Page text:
December 20, 2002
Mr. Rich Peter, Chief
Roadside Safety Technology Branch
Materials Engineering and Testing Services
5900 Folsom Boulevard
Sacramento, CA 95819-4612
Dear Mr. Peter:
In late September, you sent me one copy of a California Department of Transportation test report dated September 2002 entitled “Crash Testing of Various Textured Barriers” and one set of videotapes showing each of the tests you conducted. Based on the results of these tests, you developed general guidelines for the architectural treatment of single-slope barriers and requested formal acceptance of these guidelines.
All of the textured designs were formed over and parallel to California's Type 60 concrete barrier, which has a constant slope approximately 9 degrees from vertical. Seven different textured designs were tested. Four of these tests met all appropriate Report 350 evaluation criteria at test level 3 and three were considered unsuccessful. A summary (and reference photograph) of each tested design follows:
Based on analysis of all test results, you proposed the following general texture guidelines for use on single-slope concrete barriers in California:
Based on my staff's review of the information you submitted, I agree that the above guidelines for concrete barrier texturing are acceptable and will not adversely affect the NCHRP Report 350 test level of the barrier to which a texture or pattern is applied. I also agree that any texture or pattern meeting these guidelines can be applied to all crashworthy single slope or vertical wall designs. It is clear from the crash test results that textured barriers can result in more vehicular body damage in a crash due to increased friction even if their crash performance remains within acceptable limits. Although the barriers you tested were 1220-mm and 1422-mm tall, review of the crash and post-crash vehicle trajectories indicate that these guidelines may also be applied to vertical walls as low as 685 mm and to any single-sloped barrier at the standard 813-mm height or higher. These treatments may prove acceptable on New Jersey and F-shape concrete barriers if the treatment is applied only to the upper sloped face of the barriers, but some crash testing would be advisable to verify good performance with these shapes. I understand that anyone wishing detailed design drawings for any of the tested patterns may contact you by telephone at (916) 227-7257 or via e-mail at email@example.com.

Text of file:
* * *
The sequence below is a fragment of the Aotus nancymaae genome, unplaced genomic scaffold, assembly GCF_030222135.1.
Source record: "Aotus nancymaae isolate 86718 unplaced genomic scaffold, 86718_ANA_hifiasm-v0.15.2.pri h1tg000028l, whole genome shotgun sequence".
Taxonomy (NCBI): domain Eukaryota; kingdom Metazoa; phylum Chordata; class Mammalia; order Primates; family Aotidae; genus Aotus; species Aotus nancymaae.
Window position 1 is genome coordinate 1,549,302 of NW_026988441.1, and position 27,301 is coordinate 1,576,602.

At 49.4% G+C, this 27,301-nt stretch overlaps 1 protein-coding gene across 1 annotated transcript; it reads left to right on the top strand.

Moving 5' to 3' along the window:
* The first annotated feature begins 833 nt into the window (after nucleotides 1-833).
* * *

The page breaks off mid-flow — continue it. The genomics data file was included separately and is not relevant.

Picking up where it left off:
Finally, I wish to commend you on this very timely research. Today, more state and municipal transportation agencies are seeking aesthetic traffic barriers that are also crashworthy for use in historic and environmentally sensitive areas. The above guidelines provide a means for satisfying both goals without additional crash testing and increased project delays and costs.
Harry W. Taylor
Acting Director, Office of safety Design